News / Europe

Europe Welcomes bin Laden's Death

Britain's Prime Minister, David Cameron, speaks on the BBC's Andrew Marr Show, in London May 1, 2011
Britain's Prime Minister, David Cameron, speaks on the BBC's Andrew Marr Show, in London May 1, 2011
Lisa Bryant

European leaders from Russia to Britain have hailed the death of Osama bin Laden as a major achievement in efforts to rid the world of terrorism.

Swift reaction

Europe was swift to react to President Barack Obama's announcement that al-Qaida leader Osama bin Laden is dead.

In a statement Monday, the leaders of the European Council and European Commission said bin Laden's death made the world a safer place and showed that terrorist attacks do not remain unpunished.

Bin Laden's al-Qaida network led or inspired attacks around the world since 1993, killing at least 4,000 people.

British Prime Minister David Cameron congratulated U.S. President Barack Obama for the success of the Navy Seal operation that killed the terrorist leader in the Pakistan city of Abbottabad.  He described the death of bin Laden as a massive step forward in the fight against extremist terrorism. "Of course, it does not mark the end of the threat we face from extremist terror.  Indeed, we will have to be particularly vigilant in the weeks ahead," said Cameron. "But it is, I believe, a massive step forward."

Watch a related report by Henry Ridgwell

Message to terrorists

Spanish civil guard and police officers guard the U.S. embassy in Madrid, May 2, 2011
Spanish civil guard and police officers guard the U.S. embassy in Madrid, May 2, 2011

Russia, Germany, Italy and France also applauded U.S. forces for killing bin Laden. But many, like French Foreign Minister Alain Juppe, also offered a note of caution.

In remarks on French radio, Juppe said the world must be more vigilant than ever. He noted the bombing attack in the Moroccan city of Marrakesh just a few days ago that killed at least 14 people.

While bin Laden has been most spectacularly linked to the 2001 terrorist attacks in the United States, al-Qaida is also blamed for the 2004 train bombings in Spain that killed 191 people. The network also claimed credit for the 2005 bombings in London that killed 52 people.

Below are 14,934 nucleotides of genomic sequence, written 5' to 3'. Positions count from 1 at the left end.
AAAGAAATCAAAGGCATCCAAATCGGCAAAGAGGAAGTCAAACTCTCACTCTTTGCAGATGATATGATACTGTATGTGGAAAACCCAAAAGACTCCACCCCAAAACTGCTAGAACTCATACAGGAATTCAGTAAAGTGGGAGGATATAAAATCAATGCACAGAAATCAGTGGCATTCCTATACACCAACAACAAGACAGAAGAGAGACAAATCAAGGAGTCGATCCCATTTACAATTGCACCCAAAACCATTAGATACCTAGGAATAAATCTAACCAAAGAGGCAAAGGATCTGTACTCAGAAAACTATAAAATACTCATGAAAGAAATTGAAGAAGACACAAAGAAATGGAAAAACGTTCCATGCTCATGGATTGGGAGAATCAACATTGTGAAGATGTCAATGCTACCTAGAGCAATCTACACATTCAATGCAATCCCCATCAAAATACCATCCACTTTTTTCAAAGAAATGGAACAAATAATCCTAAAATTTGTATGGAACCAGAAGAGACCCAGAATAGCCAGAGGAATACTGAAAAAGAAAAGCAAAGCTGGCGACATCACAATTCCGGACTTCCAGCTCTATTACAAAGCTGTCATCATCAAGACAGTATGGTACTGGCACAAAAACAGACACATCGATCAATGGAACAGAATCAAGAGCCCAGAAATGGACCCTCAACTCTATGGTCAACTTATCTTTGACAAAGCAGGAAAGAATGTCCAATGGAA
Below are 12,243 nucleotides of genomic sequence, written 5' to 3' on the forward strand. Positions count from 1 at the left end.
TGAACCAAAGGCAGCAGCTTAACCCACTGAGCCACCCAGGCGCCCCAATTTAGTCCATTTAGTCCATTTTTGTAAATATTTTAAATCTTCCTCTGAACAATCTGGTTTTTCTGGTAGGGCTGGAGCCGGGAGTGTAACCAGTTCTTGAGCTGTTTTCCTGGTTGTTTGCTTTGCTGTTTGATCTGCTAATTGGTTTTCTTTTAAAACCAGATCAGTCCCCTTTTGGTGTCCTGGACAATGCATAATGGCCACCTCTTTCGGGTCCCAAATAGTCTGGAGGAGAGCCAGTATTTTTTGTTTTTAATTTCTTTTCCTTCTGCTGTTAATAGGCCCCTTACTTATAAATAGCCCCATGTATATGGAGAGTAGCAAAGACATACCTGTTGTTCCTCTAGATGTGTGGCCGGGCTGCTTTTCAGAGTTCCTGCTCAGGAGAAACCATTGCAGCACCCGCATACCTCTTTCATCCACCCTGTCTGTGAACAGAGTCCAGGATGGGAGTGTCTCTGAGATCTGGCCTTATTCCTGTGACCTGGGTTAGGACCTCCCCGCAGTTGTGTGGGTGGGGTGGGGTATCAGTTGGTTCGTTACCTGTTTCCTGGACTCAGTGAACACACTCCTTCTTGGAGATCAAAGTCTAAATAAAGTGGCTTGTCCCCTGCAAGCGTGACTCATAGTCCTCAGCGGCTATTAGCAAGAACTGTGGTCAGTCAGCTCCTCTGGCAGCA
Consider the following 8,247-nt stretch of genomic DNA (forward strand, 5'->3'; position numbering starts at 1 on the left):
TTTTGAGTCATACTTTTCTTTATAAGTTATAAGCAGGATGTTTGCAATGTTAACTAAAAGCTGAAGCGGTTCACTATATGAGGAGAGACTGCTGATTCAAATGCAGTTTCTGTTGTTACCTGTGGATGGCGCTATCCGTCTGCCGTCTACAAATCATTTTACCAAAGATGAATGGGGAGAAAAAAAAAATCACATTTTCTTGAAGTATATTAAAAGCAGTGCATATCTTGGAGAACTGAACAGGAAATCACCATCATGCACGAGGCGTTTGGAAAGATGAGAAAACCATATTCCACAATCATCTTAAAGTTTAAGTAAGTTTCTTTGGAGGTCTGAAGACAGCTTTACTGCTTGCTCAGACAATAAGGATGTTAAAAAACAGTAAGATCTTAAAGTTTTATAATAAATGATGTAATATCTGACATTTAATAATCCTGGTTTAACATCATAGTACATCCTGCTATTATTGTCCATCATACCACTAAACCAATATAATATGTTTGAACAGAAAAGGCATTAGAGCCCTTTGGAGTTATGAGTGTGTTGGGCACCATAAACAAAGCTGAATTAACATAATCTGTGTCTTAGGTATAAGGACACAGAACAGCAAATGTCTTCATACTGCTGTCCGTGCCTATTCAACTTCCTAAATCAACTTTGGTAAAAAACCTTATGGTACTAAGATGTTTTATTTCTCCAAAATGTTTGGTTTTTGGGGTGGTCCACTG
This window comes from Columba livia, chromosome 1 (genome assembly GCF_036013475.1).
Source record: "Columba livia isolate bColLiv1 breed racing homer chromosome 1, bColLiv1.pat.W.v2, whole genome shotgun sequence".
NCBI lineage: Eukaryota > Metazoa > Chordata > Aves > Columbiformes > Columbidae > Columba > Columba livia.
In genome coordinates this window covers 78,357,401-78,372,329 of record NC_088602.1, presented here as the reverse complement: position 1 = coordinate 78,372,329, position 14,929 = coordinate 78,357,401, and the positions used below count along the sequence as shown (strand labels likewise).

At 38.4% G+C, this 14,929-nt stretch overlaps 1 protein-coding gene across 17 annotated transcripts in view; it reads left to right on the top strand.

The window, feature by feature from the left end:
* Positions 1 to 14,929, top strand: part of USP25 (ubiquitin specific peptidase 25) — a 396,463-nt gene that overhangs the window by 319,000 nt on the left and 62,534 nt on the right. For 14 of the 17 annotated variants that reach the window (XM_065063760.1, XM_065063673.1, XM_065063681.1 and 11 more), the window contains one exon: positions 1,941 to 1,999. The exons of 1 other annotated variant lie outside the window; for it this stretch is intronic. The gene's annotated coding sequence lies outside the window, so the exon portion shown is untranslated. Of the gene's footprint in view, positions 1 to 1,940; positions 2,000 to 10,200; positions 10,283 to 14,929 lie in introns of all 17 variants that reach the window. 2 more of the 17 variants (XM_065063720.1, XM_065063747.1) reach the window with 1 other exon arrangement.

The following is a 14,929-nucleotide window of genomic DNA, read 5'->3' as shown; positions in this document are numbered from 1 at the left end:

Italian Prime Minister Silvio Berlusconi also welcomed the announcement, saying the world had been awaiting the news of bin Laden's death for 10 years -- since the September 11, 2001 attacks against the United States that left some 3,000 people dead in a matter of hours.

Germany's Chancellor Angela Merkel described it as a victory for the forces of peace in the world.  But she echoed many European leaders' concerns by adding that bin Laden's killing by U.S. forces in Pakistan Sunday night did not mean that terrorist attacks would come to an end.

A statement released by the Kremlin in Russia, which is combating religious militants in the Caucasus, said that retribution inevitably reaches all terrorists and that Russia is ready to "step up" its coordination in the international fight against global terrorism.

Turkish President Abdullah Gul, who has been battling militant Kurdish separatists, said bin Laden's demise sent a message to terrorist organizations around the world.

Vigilance recommended

Sunshine reflects from the pillars of the memorial to the victims of the July 7, 2005 London bombings, in Hyde Park, central London May 2, 2011
Sunshine reflects from the pillars of the memorial to the victims of the July 7, 2005 London bombings, in Hyde Park, central London May 2, 2011

Disaffected youth in Europe have headed to terrorist training camps in Afghanistan and Chechnya, and al-Qaida's disparate branches have kidnapped Europeans overseas and warned Europe of more attacks to come. 

"Although this is seen as a victory for many in the United States, it is one that is also shared by many here in Europe," said Maha Azzam, a Middle East analyst for the London-based think-tank Chatham House. "The specter of terrorism from al-Qaida has existed for a decade now in Europe and therefore the removal of this very important symbol is seen as an important step to undermining al Qaida."

French analyst Philippe Moreau Defarges believes bin Laden was a man of the past, who was unable to make a difference politically. He says that can be seen with the current Arab protests, in which al-Qaida appears largely marginalized.

"... but we still have a lot of frustrated people, we still have a lot of bitter people, and one way to be heard, one way to make some noise, is to use terrorism," he said.

For its part, France-based international police agency Interpol urged greater vigilance in dealing with a heightened terrorism risk as a result of bin-Laden's death.

Based in France, Interpol is the world’s largest international police organization, with 188 member countries.

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